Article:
A colorful and popular freshwater fish, the Kribensis Cichlid is truly a breed worth considering for your own freshwater aquarium.
Considered both a community tank fish and a dwarf cichlid, the Kribensis Cichlid is attractive and interactive, getting along well with most other community species. It is one of the few types of cichlids that is able to get along well with other tank mates and is not overly aggressive.
Despite this, there are some considerations to make when you are preparing to care for one of these colorful fish.
Do you have what it takes? Consider reading to learn more about what you need to do to raise a Kribensis Cichlid – as well as whether this fish is right for you.
Background Of The Kribensis Cichlid
Known scientifically as Pelvicachromis taeniatus, pulcher, the Kribensis Cichlid is native to West Africa. A moderately aggressive fish, it is much calmer and more docile than other types of cichlids. It has an average lifespan of about five years, only growing to three or four inches in length.
You might see this fish sold by a variety of other names, including Kribs, Purple Cichlid, River Rainbow Cichlid, Niger Cichlid, and the Palette Cichlid.
These fish are native to the rivers and river deltas of West Africa, each of which has various pH, hardness, and salinity levels. Kribensis Cichlids can be found in a variety of water types, including hard water, black water, and even brackish waters, too.
Kribensis Cichlids are usually found in densely vegetated, slow-moving waters – but again, the exact habitat can vary. Luckily. Since Kribensis Cichlids have been domesticated for many years and bred for the aquarium setting for an equally long amount of time, the native environment of this fish doesn’t play a major role in raising one – they are easily adaptable.
Types Of Kribensis Cichlids
When you are shopping for a Kribensis Cichlid, you might find several different types for sale. Here are two of the most popular options. Other types can be found and ordered, but these are the two you are most likely to see in your community pet store.
Known simply as Kribensis, or Pelvicachromis pulcher, the standard Kribensis Is the most popular kind sold and is why it is so ubiquitously named. This fish has a gorgeous black stripe that extends from the center of its body down along the top. It has white, yellow, and cream colors on its body, along with a bright red stomach.
The Kribensis Cichlid is known for its gorgeous colors and patterns, and can even be found with shades of orange, purple, blue, and black. During the breeding season, the colors only intensify – the stronger the red coloration that a female has, the more attracted to her a male will be. These fish grow to around three or four inches in length and prefer tanks with temperatures ranging from 75 to 80 degrees Fahrenheit.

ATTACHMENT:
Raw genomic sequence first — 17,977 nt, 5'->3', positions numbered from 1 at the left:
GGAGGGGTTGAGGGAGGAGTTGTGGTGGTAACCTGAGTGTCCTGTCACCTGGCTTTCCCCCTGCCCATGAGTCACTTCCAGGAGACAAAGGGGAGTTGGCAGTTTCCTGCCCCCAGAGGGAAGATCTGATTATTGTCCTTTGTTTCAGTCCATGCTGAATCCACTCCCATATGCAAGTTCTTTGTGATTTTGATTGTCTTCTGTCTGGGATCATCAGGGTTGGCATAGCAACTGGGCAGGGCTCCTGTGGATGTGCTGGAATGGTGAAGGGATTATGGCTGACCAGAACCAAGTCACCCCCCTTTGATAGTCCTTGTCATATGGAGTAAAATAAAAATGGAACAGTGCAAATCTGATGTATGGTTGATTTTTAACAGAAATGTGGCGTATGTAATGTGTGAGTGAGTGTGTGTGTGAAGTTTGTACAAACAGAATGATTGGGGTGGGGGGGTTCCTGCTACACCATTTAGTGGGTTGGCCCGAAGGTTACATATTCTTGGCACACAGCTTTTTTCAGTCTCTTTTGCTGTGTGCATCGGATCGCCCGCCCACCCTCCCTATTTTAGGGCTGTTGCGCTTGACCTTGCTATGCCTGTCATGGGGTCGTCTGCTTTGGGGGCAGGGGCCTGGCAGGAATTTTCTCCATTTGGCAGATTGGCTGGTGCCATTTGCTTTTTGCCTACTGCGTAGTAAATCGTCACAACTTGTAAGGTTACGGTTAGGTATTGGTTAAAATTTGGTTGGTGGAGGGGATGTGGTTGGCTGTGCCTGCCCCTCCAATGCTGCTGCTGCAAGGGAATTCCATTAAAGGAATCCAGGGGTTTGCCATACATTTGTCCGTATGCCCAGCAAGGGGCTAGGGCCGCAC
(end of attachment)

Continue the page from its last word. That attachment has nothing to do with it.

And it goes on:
2 Striped Kribensis
The striped Kribensis Is not as common in the aquarium hobbyist trade. However, it’s quite lovely to behold, possessing beautiful dark brown coloration, iridescent scales, and a spotted black-and-orange tail fin like the standard Kribensis. Each fish is different from the next, with unique colors and patterns found in each and every Kribensis. Growing to about the same size as the standard Kribensis, this fish likes slightly cooler waters.
Kribensis Cichlid Behavior
Kribensis cichlids are some of the most peaceful cichlids you can find. Since they are dwarf cichlids, you don’t usually have to worry about them trying to eat the other fish in your tank.
Occasionally, you may find that your Kribensis Cichlid nips at the fins of long-finned species like angelfish or plecostomus catfish. This can easily be combated by selecting the proper tankmates and giving your Kribensis Cichlid plenty of entertainment and swimming room in the tank.
You may also need to watch your Kribensis Cichlid during breeding times. These fish are known to become territorial during these periods, and while they are excellent parents, that aptitude comes with an unfortunate amount of aggression, as they will scare other fish away from their young. To avoid this, consider keeping only one single Kribensis Cichlid or keep the ones you do have in same-sex pairs.
Setting Up A Kribensis Cichlid Tank
As with all fish in an aquarium., it’s important that you pay close attention to the care requirements for this special kind of fish. While Kribensis Cichlids need moderately large tanks, you can easily keep them with other types of fish to create a gorgeous display of color in your tank. That’s great news, since these fish have relatively easy to meet requirements for water parameters that will suit many other types of fish, too.
Kribensis Cichlids can be kept in waters that fall within a wide pH range – from 5.0 to 8.0. They prefer temperatures of around 75 to 79 degrees Fahrenheit and like alkalinity that lies between 5 and 20 dGH. That being said, keeping your water parameters stable is more important than keeping them perfect. For example, fi your pH is slightly off, let the fish adjust to the water and don’t constantly play with the parameters.
This is because any changes in pH, water hardness, or temperature can seriously stress your fish, especially if the changes are extreme. This kind of stress can make your fish very ill and it can even shorten its life.